Wednesday, July 26, 2023

Album Review: Grateful Dead - RFK Stadium 6/10/73

Grateful Dead 
RFK Stadium, Washington, D.C. 6/10/73
****and1/2 out of *****

As RtBE has mentioned in past reviews of recent Grateful Dead releases, there aren't that many major Grateful Dead shows to still officially release. The band and their archivists have done an amazing job of getting their best music out through Dick's Picks, Dave's Picks, Box Sets, Road Trips, Download Series and the list goes on. 

That said, this release, RFK Stadium, Washington, D.C. 6/10/73, a stand alone show from the recent Here Comes The Sunshine Box Set, is a major show from the bands past, capturing them at the top of their game. 

This well loved and well documented show now gets an official release as Wet Willie and the Allman Brothers Band opened things before the Dead put on a three set show which saw the band welcome Dickey Betts and Butch Trucks for the final set. The group (Jerry Garcia – guitar, vocals Bob Weir – guitar, vocals Phil Lesh – bass guitar, vocals Bill Kreutzmann – drums Keith Godchaux – keyboards Donna Jean Godchaux – vocals) was in their prime and cooking during the spring of '73 and this show is a fine example of their talents. 

This is clearly evident from the first notes, a unexpected "Morning Dew" bombastically opens the show with dynamite playing as the band sounds in mid-set from the beginning, and like all archival releases lately from the band, the audio dynamics are pristine yet again. The Dead come down a bit after the ecstatic opener with a disjointed "Ramble on Roses" and "Wave That Flag" which feels new and fresh but not yet synched up. 

The best songs in the first set are the introspective ones. "Looks Like Rain" has gorgeous weeping lines from Garcia with great fills from Keith, an excellent "Bird Song",  a sweet "Row Jimmy" and a mellow, tasteful "Box of Rain". The key to all of these are Garcia's textured guitar runs that are restrained and gorgeous.      

Set two begins with a lazy and flowing "Eyes of the World" which is good, not great, yet excitingly ends with a very interesting, slow, bluesy jam, which flows into a passionate "Stella Blue". The box set that this show is a part of is titled Here Comes Sunshine and that song in particular was a highlight throughout 1973. The version played here is fantastic with warbling wah-wah, a killer all around version led by Jerry Garcia that should be sort out.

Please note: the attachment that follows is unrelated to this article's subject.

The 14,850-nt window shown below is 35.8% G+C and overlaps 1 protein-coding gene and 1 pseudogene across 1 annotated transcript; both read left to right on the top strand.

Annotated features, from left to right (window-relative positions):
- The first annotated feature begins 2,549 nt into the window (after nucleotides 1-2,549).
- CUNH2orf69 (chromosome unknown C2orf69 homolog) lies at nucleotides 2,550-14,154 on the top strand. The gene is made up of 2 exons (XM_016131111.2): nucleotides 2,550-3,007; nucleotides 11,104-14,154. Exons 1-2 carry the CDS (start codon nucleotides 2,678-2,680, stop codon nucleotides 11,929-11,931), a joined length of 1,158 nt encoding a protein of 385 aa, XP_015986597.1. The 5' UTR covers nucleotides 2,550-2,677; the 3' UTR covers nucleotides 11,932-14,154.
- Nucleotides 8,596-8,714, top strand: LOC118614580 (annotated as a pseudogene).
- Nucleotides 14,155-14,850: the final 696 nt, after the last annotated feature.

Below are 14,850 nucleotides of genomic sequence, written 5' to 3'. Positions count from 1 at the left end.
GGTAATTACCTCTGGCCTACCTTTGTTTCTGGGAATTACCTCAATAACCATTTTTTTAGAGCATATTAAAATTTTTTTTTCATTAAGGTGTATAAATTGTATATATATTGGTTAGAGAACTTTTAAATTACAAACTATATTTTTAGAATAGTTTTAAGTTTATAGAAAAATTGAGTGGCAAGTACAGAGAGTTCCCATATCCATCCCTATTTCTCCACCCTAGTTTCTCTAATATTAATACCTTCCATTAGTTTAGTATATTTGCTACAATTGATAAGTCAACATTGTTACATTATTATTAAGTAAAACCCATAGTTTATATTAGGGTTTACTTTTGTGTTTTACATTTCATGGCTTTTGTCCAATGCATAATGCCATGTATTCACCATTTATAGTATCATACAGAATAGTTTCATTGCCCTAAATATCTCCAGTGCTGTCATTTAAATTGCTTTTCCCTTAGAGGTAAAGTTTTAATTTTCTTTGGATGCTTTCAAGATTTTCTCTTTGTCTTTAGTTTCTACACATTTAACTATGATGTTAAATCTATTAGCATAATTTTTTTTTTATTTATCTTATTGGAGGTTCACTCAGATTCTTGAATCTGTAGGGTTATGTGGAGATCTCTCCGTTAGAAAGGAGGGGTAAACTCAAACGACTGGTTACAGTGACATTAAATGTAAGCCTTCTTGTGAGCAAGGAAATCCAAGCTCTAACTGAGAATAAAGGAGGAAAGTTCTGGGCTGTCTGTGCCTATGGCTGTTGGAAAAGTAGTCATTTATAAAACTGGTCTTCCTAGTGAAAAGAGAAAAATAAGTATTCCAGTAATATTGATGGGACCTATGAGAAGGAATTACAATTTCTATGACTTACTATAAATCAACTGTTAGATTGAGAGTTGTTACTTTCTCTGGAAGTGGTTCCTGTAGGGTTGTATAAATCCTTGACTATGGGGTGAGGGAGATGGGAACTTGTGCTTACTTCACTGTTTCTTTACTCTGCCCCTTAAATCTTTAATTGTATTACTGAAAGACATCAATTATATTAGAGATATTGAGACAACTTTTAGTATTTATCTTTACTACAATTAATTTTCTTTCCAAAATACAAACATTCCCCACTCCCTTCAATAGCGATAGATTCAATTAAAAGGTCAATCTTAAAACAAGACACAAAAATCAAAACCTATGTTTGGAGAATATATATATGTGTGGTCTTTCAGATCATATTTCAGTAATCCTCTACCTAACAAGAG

The end of the second set revolves around a monstrous "Dark Star" that is incredibly melodic. This is a cool wandering version of the freeform beast, anchored by Lesh's bass which is going wild throughout the very musical version. There are lots of mini jams before the first words are even sung, then the song gets freaky with pulsing low end frequencies as the twenty seven minutes of adventurous music flows out. Things then drop into "He's Gone" as Garcia's slow weepy guitar solos return as the band eases into a laid back outro jam that is well played in every direction and elevates this to an all-time rendition.

The band knew the vibe was right as they delivered back-to-back ballads as "Wharf Rat" follows with an excellent version that keeps the spirit mellow and vibrating before shifting gears into a lively "Truckin'". The group seems to wrap up the show with a fun rendition of "Sugar Magnolia" and if they had ended it here, no one could have complained. 

They certainly didn't end it there though, in fact, even after all of this excellent playing the band was saving the best for last. Welcoming Dickie Betts on guitar and Butch Trucks on drums the group let the jams flow. A languid cover of Bob Dylan's "It Takes a Lot to Laugh, It Takes a Train to Cry" eases the third set open, but things pick up for the blues standard "That's All Right". Here the group comes alive as the groove is explored while Betts and Garcia take turns following and topping each other with ripping solos. 

An average version of "Promised Land" rings out before the players once again lock in for "Not Fade Away". The group gets their feet under them and allows the rhythm section to push it along as cascading notes flow out; this is a perfect synergy of the Allman Brothers and Grateful Dead style combined. After "Drums" allows Trucks and Kreutzmann to do their thing, Phil then straps on his bass and brings everyone back to close the impressive "Not Fade Away". The players speed through a super fast version of "Johnny B. Goode" and one of the best Grateful Dead shows wraps up on an exciting note.   

A monster of a night of music and a must have for fans, RFK Stadium, Washington, D.C. 6/10/73 finds the Dead and guests clicking on all cylinders as this archival release does the night justice. 
Support the artists, buy the album and peep some video below:

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